Awards preview: partner of the year
14 June 2004
15 May 2014
19 November 2013
21 February 2014
8 May 2014
15 May 2014
Nabarro Nathanson’s Sue Ashtiany has had a stunning year. She was appointed to the Channel 4 board as a non-executive director and was also the only lawyer appointed as a lawyer on the Equal Opportunities Commission. Since her appointment as London head of employment in 2001, the size and turnover of Nabarros’ department has tripled.
The Nabarros team is currently responsible for more than 300 Employment Tribunals cases, along with 10 Employment Appeal Tribunal cases, two in the Court of Appeal. Last year Ashtiany successfully defended key client HSBC against 145 claims over incentive payments, and other clients include Marks & Spencer.
IT partner Richard Bonnar is in the midst of a two-year golden streak that has transformed DLA’s technology, media and telecoms practice into one of the best around. Bonnar targeted the public sector early and has reaped the rewards. He is responsible for a team that brought in fees of around £10m last year. Bonnar is advising the Government (along with Allen & Overy) on the world’s largest civil IT project, the National Programme for IT in the NHS, and has continued to land project after project since. He helped DLA win a position as the Office of Government Commerce’s principal adviser as well as roles on IT projects with the Department of Work and Pensions and the Department of Trade and Industry.
Weil Gotshal & Manges
More than any other UK managing partner of a US law firm, Mike Francies of Weil Gotshal & Manges has really cracked the UK market. Francies has personally made Weil Gotshal’s London office a recognised force in the UK and on the European domestic scene, snatching prime roles in big public deals such as the Hollinger auction and the Yell initial public offering, thanks to his strong relationship with private equity houses such as Apax and Hicks Muse Tate & Furst. Also, Francies, one of the few UK managing partners to get a seat on the board in US firms, seems to have done it all by sheer force of personality and hard work. Not only that, but nobody in the City has a bad word to say about the man – a rare thing indeed.
The past year has been another blinder for Bevan Ashford’s leading PPP/PFI partner, during which he has continued to advise key client Partnerships for Health on NHS Lift, the PFI scheme for health infrastructure. Although he would never admit it, Hughes has played a central role in building one of the UK’s leading regional PFI practices. Under his leadership, Bevan Ashford has blazed a trail, advising on the creation of PFI structures in the health and, latterly, the education sectors. The firm has played a central role advising Partnerships for Health and the Department of Education on NHS Lift and Building Schools for the Future.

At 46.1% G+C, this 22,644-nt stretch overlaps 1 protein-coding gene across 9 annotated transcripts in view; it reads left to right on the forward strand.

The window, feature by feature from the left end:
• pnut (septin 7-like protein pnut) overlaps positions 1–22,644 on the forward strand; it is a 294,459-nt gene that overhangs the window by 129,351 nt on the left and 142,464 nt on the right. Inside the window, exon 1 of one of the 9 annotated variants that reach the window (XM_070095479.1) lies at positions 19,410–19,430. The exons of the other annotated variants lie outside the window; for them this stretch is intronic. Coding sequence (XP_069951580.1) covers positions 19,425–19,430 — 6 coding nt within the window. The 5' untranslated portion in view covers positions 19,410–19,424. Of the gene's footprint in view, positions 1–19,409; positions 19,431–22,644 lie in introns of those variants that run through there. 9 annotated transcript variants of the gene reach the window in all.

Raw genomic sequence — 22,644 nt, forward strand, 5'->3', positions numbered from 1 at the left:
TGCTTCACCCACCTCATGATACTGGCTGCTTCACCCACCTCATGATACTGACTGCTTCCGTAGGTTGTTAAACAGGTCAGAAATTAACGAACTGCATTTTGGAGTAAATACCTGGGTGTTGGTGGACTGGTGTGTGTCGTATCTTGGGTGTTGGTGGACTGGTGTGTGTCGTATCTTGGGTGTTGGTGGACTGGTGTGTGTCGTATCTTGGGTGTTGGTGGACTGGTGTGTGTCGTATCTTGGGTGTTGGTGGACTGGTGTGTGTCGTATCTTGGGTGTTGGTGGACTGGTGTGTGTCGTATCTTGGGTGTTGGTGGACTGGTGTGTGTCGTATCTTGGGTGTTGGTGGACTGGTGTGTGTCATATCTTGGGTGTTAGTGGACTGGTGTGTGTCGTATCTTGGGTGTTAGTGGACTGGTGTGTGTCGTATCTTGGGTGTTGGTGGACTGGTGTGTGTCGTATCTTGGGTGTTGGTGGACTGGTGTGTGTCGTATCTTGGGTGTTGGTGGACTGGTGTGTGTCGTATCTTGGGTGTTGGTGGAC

CMS Cameron McKenna
Andrew Ivison heads Camerons’ transactional banking team. His practice covers a wide range of financial transactions, from structured finance to capital markets and bond issues. Last year was a busy one: Ivison led the Camerons team advising Metronet on the London Underground public-private partnership, worth £17bn. In addition, along with construction and projects partner Jonathan Beckitt, Ivison is working on the Department of Transport’s Crossrail project. He also advised a number of banks on a £600m bond refinancing of a credit facility for the Airline Group’s acquisition of the Government’s 46 per cent interest in National Air Traffic Services.
When Graham White joined Linklaters in autumn 2001, the magic circle firm barely knew private equity from private client. Prescient as ever, head of corporate David Cheyne saw that the firm needed outside expertise to really crack a sector which has become one of the most important sources of European M&A work. White played the long game, initially concentrating on mid-market clients such as Graphite Capital and HG Capital, but more recently closing deals for the likes of CVC, Candover and Apax. Today, few lawyers would deny that Linklaters has a credible private equity practice, and many of the firm’s rivals must wish they had snapped up White first.